You don't want to mess with success. Especially a motorcycling icon like the Monster, a model that not only started a new market segment, but also was almost single-handedly responsible for keeping Ducati out of financial disaster in the late '90s before its TPG takeover. Ever since its debut at the '93 Cologne show, the Monster has consistently been the Bologna factory's top seller, at one point becoming 50 percent of the company's total motorcycle production and even reaching the top of the motorcycle sales charts in the home Italian market in '99 with the M600, a first for Ducati.
Thus, while the Monster has undergone many upgrades in its 16-year existence, those changes--especially to the styling--have been made carefully. All it takes is one design miscue (a certain model with three identical digit designation comes to mind) and your prom queen can quickly transform into the local crack whore.
The 1078cc air-cooled, two-valve...
The 1078cc air-cooled, two-valve desmo powerplant is basically the same as the unit in the Hypermotard, with the exception of Vacural die-casting technology used in the crankcases and engine covers resulting in a near-seven-pound weight reduction.
So when Ducati's designers were faced with upgrading the biggest Monster's aging 904cc desmodue powerplant for '09, they had to tread lightly. Luckily, much of the styling and chassis development work had already been unveiled with the introduction of the Monster 696 last year. And in this age of model integration, wouldn't you know it,--the Hypermotard and Multistrada both utilize a new 1078cc version of the venerable air-cooled two-valve powerplant. All the detail differences were covered in our previous issue (Late Braking, January '09).
Firing up the 1078cc air-cooled engine in the morning is a quick and easy affair, although our test unit was occasionally a recalcitrant starter, only lighting up after turning the ignition key off and then on again. The desmodue powerplant quickly settles into the familiar loping V-twin idle, although the exhaust note is definitely muted much more than in years past; even though the twin side-mount mufflers are larger for more flow volume, it's easy to notice how the latest EPA sound regulations have forced the manufacturers to keep a lid on noise while maintaining increased performance. We're sure the first accessory on any Monster owner's list will be aftermarket exhaust cans.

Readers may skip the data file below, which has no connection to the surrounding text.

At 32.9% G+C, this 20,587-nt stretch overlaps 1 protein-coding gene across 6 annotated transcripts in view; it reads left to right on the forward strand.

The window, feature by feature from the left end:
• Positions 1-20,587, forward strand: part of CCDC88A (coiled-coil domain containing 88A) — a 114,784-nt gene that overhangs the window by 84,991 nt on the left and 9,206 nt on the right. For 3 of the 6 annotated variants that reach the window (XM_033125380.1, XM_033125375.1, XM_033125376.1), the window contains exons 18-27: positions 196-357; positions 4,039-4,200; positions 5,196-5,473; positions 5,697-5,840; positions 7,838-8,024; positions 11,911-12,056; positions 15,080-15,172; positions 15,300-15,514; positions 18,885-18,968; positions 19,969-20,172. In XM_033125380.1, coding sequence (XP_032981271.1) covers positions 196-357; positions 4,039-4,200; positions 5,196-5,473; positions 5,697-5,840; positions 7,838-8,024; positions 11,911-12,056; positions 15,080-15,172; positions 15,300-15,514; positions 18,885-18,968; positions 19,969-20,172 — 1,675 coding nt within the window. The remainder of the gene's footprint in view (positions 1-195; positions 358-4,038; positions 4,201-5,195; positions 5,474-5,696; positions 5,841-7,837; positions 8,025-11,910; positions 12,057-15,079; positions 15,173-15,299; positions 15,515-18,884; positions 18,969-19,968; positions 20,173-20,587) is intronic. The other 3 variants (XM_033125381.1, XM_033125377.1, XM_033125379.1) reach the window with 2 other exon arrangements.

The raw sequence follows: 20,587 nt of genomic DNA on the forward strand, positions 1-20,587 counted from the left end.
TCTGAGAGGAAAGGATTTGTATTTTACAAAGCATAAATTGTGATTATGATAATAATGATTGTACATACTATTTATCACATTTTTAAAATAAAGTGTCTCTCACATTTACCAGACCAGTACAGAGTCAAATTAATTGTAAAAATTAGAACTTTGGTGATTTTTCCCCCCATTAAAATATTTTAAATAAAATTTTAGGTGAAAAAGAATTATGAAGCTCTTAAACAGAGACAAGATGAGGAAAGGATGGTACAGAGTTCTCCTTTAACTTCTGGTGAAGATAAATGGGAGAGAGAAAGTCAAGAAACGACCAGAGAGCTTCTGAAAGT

The engine is basically identical to the unit in the Hypermotard (save for the much lighter Vacural casting method for the crankcases and engine covers that saves seven pounds), so it still has the typical tall first gear ratio that requires some clutch slippage to get off the line smartly. Thankfully, the dry clutch pack appears to be much more robust than the previously fragile Hypermotard unit, exhibiting none of the jerkiness and screeching sounds that would plague the older version's action with only the slightest aggression on takeoff. Clutch pull is also much lighter than in years past, with revised clutch spring rates ensuring that your left hand and forearm muscles don't cramp up after long stints in traffic.
Another pleasant design upgrade is the increased 34-degree steering lock that allows a much tighter turning radius in tight urban confines. The previous Monster's short steering lock would often catch you off guard when pulling U-turns and the like, forcing some deft clutch and throttle work to keep from tipping over. The intake screens flanking the front of the fuel tank cover are a nice styling exercise, but in reality their primary function is to allow clearance for the handlebar switchgear at full lock.